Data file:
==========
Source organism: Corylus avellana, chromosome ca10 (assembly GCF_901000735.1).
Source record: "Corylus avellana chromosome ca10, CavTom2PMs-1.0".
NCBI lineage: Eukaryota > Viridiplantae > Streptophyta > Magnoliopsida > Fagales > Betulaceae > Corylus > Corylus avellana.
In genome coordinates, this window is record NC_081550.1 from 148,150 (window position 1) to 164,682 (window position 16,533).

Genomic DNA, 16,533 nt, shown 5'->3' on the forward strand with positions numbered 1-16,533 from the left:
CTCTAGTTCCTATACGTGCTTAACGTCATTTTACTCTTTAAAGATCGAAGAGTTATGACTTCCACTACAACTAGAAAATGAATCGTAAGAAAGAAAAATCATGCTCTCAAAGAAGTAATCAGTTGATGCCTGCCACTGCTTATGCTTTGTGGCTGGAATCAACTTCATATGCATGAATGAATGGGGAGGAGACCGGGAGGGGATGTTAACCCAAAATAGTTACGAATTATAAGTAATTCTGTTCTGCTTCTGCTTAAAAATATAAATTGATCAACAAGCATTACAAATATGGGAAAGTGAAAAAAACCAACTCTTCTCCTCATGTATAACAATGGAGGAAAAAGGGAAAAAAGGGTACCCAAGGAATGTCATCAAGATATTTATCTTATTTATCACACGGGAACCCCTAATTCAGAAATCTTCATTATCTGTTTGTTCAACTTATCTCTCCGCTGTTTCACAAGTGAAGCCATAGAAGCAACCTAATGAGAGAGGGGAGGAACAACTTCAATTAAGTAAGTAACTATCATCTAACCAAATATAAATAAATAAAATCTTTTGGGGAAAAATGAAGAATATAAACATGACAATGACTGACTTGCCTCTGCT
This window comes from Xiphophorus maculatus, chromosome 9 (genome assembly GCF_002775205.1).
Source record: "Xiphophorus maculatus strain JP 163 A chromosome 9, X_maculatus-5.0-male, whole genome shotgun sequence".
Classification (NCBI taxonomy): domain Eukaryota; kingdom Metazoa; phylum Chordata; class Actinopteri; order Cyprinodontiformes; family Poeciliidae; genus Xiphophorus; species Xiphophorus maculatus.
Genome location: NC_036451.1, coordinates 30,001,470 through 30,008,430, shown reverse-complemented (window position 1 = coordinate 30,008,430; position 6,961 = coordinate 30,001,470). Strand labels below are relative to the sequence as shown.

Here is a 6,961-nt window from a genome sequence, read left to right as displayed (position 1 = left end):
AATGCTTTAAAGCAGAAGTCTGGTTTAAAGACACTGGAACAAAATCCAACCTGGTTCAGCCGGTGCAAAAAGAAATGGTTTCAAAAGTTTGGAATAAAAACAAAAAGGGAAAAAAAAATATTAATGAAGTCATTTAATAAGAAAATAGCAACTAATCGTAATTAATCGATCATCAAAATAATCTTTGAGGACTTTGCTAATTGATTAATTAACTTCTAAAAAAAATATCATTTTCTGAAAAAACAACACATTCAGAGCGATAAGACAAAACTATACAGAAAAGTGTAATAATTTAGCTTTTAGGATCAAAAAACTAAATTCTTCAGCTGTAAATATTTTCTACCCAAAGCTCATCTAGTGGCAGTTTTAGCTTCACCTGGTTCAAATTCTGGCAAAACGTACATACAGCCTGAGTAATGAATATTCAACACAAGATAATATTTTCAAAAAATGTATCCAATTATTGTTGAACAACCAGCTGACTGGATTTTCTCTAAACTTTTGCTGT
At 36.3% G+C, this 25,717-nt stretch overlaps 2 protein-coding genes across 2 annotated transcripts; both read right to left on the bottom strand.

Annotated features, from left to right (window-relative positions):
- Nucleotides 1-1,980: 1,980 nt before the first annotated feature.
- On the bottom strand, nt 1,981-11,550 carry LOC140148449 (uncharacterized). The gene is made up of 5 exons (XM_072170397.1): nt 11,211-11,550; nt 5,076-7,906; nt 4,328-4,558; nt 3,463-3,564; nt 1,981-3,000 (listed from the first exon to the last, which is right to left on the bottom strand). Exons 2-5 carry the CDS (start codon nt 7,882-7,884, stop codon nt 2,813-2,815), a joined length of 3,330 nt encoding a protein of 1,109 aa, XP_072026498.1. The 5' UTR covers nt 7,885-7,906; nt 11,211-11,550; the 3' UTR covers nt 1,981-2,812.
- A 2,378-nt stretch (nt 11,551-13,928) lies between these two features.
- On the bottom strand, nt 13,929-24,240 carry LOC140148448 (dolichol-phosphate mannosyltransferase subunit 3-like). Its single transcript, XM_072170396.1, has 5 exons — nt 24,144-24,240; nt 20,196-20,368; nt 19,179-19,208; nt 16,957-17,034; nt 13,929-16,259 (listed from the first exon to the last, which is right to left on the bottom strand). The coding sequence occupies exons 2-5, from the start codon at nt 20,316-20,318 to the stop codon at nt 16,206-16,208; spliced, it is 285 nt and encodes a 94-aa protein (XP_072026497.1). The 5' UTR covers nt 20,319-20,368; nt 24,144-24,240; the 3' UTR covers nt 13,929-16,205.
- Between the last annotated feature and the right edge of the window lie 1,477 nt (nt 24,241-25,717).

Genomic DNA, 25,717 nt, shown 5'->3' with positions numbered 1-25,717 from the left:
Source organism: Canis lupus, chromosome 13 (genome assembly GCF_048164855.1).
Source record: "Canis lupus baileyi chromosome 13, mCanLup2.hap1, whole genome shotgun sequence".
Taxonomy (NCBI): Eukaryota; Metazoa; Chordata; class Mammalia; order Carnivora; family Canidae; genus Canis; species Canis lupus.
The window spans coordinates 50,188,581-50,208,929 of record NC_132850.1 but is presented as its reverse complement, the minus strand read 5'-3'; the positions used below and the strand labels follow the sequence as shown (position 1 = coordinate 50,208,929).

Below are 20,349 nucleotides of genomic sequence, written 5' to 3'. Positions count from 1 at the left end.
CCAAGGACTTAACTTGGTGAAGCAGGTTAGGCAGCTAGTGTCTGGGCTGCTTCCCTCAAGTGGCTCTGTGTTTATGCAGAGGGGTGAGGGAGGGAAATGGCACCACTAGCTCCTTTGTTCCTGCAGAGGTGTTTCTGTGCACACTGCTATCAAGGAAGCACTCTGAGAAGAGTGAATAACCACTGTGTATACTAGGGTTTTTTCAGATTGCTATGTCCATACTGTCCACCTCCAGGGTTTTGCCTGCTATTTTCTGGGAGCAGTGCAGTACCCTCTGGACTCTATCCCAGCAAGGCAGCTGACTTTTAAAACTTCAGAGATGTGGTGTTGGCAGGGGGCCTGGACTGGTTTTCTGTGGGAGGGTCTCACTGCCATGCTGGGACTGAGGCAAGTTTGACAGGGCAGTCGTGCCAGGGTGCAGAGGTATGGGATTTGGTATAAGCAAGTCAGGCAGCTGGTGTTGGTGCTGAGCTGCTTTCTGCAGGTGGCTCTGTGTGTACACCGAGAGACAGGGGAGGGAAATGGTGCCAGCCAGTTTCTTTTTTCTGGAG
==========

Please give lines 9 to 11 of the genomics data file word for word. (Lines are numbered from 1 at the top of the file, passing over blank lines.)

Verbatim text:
Classification (NCBI taxonomy): domain Eukaryota; kingdom Metazoa; phylum Chordata; class Actinopteri; order Cyprinodontiformes; family Poeciliidae; genus Xiphophorus; species Xiphophorus maculatus.
Genome location: NC_036451.1, coordinates 30,001,470 through 30,008,430, shown reverse-complemented (window position 1 = coordinate 30,008,430; position 6,961 = coordinate 30,001,470). Strand labels below are relative to the sequence as shown.

Here is a 6,961-nt window from a genome sequence, read left to right as displayed (position 1 = left end):